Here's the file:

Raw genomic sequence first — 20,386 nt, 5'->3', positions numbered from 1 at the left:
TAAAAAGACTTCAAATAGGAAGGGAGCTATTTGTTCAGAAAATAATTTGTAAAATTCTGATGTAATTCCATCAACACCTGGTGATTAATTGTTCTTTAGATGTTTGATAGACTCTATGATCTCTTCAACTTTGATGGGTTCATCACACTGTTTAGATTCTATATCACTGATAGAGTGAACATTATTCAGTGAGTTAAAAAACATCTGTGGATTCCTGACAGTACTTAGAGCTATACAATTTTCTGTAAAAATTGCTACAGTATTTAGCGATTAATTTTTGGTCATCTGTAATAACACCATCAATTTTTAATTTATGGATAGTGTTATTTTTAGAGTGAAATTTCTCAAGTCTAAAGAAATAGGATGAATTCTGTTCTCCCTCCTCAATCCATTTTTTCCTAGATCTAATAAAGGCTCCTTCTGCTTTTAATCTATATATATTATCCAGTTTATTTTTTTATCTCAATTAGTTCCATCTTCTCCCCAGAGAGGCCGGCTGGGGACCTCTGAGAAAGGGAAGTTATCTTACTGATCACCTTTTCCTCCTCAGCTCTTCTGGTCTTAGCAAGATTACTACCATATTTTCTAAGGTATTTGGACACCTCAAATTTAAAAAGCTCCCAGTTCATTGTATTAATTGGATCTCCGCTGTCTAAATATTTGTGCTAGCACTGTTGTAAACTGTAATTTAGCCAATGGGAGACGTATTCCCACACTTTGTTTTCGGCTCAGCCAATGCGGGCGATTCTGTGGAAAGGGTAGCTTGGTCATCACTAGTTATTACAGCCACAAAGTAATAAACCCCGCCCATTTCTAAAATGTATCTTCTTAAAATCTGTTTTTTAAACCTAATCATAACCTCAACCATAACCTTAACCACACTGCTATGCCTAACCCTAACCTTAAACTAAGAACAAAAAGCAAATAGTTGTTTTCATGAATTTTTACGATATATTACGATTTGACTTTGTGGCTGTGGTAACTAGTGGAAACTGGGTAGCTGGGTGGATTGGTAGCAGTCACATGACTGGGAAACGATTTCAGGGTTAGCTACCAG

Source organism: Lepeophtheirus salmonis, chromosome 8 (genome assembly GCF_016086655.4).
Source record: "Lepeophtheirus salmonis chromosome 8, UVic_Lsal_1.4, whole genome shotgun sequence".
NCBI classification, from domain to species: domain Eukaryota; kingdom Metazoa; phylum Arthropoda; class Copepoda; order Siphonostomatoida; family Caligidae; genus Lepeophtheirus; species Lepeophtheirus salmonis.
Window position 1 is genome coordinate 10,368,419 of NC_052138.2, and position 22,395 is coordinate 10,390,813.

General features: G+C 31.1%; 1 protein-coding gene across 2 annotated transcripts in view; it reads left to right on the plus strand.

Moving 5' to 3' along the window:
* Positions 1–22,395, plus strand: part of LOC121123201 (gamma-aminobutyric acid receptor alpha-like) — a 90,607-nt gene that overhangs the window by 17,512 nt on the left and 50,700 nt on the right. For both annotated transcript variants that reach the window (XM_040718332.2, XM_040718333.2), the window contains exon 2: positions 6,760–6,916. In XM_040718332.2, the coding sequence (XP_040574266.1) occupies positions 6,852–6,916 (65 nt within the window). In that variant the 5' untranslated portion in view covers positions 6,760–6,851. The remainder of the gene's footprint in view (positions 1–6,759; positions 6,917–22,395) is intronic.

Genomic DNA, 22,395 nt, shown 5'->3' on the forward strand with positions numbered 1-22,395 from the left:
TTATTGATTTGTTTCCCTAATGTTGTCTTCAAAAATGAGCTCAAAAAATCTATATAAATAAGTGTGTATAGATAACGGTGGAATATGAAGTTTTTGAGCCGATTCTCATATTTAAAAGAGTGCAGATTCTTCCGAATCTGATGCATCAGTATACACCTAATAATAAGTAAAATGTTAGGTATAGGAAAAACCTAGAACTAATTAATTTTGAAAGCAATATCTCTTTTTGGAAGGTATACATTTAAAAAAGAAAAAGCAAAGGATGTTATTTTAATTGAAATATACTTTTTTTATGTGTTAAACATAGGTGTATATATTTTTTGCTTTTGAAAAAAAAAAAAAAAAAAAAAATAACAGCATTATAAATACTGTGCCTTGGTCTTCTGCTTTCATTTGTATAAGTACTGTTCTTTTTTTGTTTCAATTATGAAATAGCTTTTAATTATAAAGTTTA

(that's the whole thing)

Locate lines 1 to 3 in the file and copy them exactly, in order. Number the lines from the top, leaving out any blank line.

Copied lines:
Raw genomic sequence first — 20,386 nt, 5'->3', positions numbered from 1 at the left:
TAAAAAGACTTCAAATAGGAAGGGAGCTATTTGTTCAGAAAATAATTTGTAAAATTCTGATGTAATTCCATCAACACCTGGTGATTAATTGTTCTTTAGATGTTTGATAGACTCTATGATCTCTTCAACTTTGATGGGTTCATCACACTGTTTAGATTCTATATCACTGATAGAGTGAACATTATTCAGTGAGTTAAAAAACATCTGTGGATTCCTGACAGTACTTAGAGCTATACAATTTTCTGTAAAAATTGCTACAGTATTTAGCGATTAATTTTTGGTCATCTGTAATAACACCATCAATTTTTAATTTATGGATAGTGTTATTTTTAGAGTGAAATTTCTCAAGTCTAAAGAAATAGGATGAATTCTGTTCTCCCTCCTCAATCCATTTTTTCCTAGATCTAATAAAGGCTCCTTCTGCTTTTAATCTATATATATTATCCAGTTTATTTTTTTATCTCAATTAGTTCCATCTTCTCCCCAGAGAGGCCGGCTGGGGACCTCTGAGAAAGGGAAGTTATCTTACTGATCACCTTTTCCTCCTCAGCTCTTCTGGTCTTAGCAAGATTACTACCATATTTTCTAAGGTATTTGGACACCTCAAATTTAAAAAGCTCCCAGTTCATTGTATTAATTGGATCTCCGCTGTCTAAATATTTGTGCTAGCACTGTTGTAAACTGTAATTTAGCCAATGGGAGACGTATTCCCACACTTTGTTTTCGGCTCAGCCAATGCGGGCGATTCTGTGGAAAGGGTAGCTTGGTCATCACTAGTTATTACAGCCACAAAGTAATAAACCCCGCCCATTTCTAAAATGTATCTTCTTAAAATCTGTTTTTTAAACCTAATCATAACCTCAACCATAACCTTAACCACACTGCTATGCCTAACCCTAACCTTAAACTAAGAACAAAAAGCAAATAGTTGTTTTCATGAATTTTTACGATATATTACGATTTGACTTTGTGGCTGTGGTAACTAGTGGAAACTGGGTAGCTGGGTGGATTGGTAGCAGTCACATGACTGGGAAACGATTTCAGGGTTAGCTACCAG

Source organism: Lepeophtheirus salmonis, chromosome 8 (genome assembly GCF_016086655.4).